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Monday, 10 August 2020

Iraq: four months of anti-regime protests

AFP , Saturday 1 Feb 2020
Iraqi Protests
Iraqi demonstrators clash with security forces during the ongoing anti-government protests in Baghdad, Iraq February 1, 2020. (REUTERS)
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Anti-government demonstrations that erupted in Iraq on October 1 have escalated into its deadliest protest movement in decades, with more than 480 dead.

Protests erupt

On October 1, hundreds of people gather in Baghdad and cities in the Shiite south in leaderless protests against corruption, unemployment and poor public services.

Riot police disperse about 1,000 protesters in the capital's Tahrir (Liberation) Square, including with live fire.

The first two demonstrators are killed, one in Baghdad and another in the south.

Protests continue into October 2, getting the backing of influential Shiite cleric Moqtada Sadr, who leads the biggest bloc in parliament.

Unrest spreads

On October 3, thousands defy a curfew in several cities, blockading streets and burning tyres.

Prime Minister Adel Abdel Mahdi defends his year-old government on television, asking for more time to implement reforms.

On October 4, clashes intensify and Sadr calls on the government to resign. Two days later the cabinet announces reforms including in land distribution, social welfare and anti-corruption.

Deadly second wave

Protests resume on October 24, a day before the anniversary of Abdel Mahdi taking office.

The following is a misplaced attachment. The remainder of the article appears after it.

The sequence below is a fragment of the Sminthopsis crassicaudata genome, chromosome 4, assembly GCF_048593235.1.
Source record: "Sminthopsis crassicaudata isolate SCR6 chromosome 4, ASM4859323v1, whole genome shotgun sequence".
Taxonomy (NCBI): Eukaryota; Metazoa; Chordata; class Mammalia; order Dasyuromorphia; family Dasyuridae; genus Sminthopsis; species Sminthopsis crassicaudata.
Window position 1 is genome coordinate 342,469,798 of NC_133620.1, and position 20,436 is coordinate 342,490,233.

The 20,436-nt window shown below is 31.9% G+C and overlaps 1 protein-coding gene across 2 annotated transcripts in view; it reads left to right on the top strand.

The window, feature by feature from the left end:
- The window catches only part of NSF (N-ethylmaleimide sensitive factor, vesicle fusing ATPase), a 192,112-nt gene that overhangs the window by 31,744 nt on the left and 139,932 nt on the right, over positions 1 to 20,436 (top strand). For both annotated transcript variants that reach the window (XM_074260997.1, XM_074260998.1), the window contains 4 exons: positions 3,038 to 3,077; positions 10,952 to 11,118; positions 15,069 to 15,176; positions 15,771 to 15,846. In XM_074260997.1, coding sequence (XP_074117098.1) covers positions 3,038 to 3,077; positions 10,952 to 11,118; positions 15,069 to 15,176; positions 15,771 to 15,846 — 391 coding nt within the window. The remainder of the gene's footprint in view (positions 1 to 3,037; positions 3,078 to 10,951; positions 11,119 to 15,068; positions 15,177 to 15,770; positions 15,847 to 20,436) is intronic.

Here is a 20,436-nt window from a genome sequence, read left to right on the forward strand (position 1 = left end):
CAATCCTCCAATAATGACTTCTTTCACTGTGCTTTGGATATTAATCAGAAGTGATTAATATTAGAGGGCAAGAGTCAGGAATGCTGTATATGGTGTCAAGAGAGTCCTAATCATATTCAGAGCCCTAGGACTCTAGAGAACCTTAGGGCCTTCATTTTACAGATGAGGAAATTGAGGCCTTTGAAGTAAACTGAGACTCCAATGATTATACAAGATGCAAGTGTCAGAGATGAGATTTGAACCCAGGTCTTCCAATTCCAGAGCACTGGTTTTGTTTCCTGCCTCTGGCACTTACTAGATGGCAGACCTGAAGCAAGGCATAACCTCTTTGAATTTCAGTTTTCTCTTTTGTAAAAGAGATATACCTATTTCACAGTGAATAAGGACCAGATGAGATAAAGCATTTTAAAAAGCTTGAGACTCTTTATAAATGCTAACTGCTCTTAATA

Protesters in the south torch dozens of provincial government buildings and offices linked to the powerful Hashed al-Shaabi paramilitary force.

At least 63 people are killed over two days, according to the Iraqi Human Rights Commission.

On October 28, students, professors and schoolchildren join rallies in Baghdad and southern cities.

Death toll mounts

On November 3, demonstrators in the central city of Karbala attack the Iranian consulate amid charges that Iran is propping up the government. Four are shot dead.

After a major strike and continuing demonstrations, on November 27 protesters torch the Iranian consulate in the holy city of Najaf.

The following day is one of the bloodiest in the uprising, with 46 protesters killed and about 1,000 wounded across the country, including around two dozen in the southern city of Nasiriyah.

PM resigns

On November 29, top Shiite cleric Grand Ayatollah Ali Sistani calls for a new government. Hours later Abdel Mahdi offers to resign.

Parliament accepts his departure on December 1.

Talks to find a new prime minister intensify and include the commander of Iran's Islamic Revolutionary Guard Corps, Major General Qasem Soleimani, a key ally of Iraq's main Shiite parties.

Washington denounces Tehran's "meddling".

Violence escalates

On December 6, at least 20 protesters and four police officers are killed when armed men attack a Baghdad building where anti-government protesters had been camped out for weeks.

After several weeks of calm, protests intensify from December 22.

Parliament votes through electoral reform, which fails to address most of the protesters' specific demands.

Protests resume

On January 10, 2020, thousands of Iraqis rally across the country, reviving the protest movement, which has been overshadowed by tensions between Washington and Tehran after the assassination of Soleimani in a US drone strike.

Thousands of demonstrators seek to shut streets across the country on January 20, clashing with security forces who use live fire.

On January 29, President Barham Saleh threatens to unilaterally name a successor to the premier, if parliament does not nominate a candidate within three days.

Sistani urges free and fair elections "as soon as possible" on January 31. Sadr calls for a "massive" demonstration in Baghdad.

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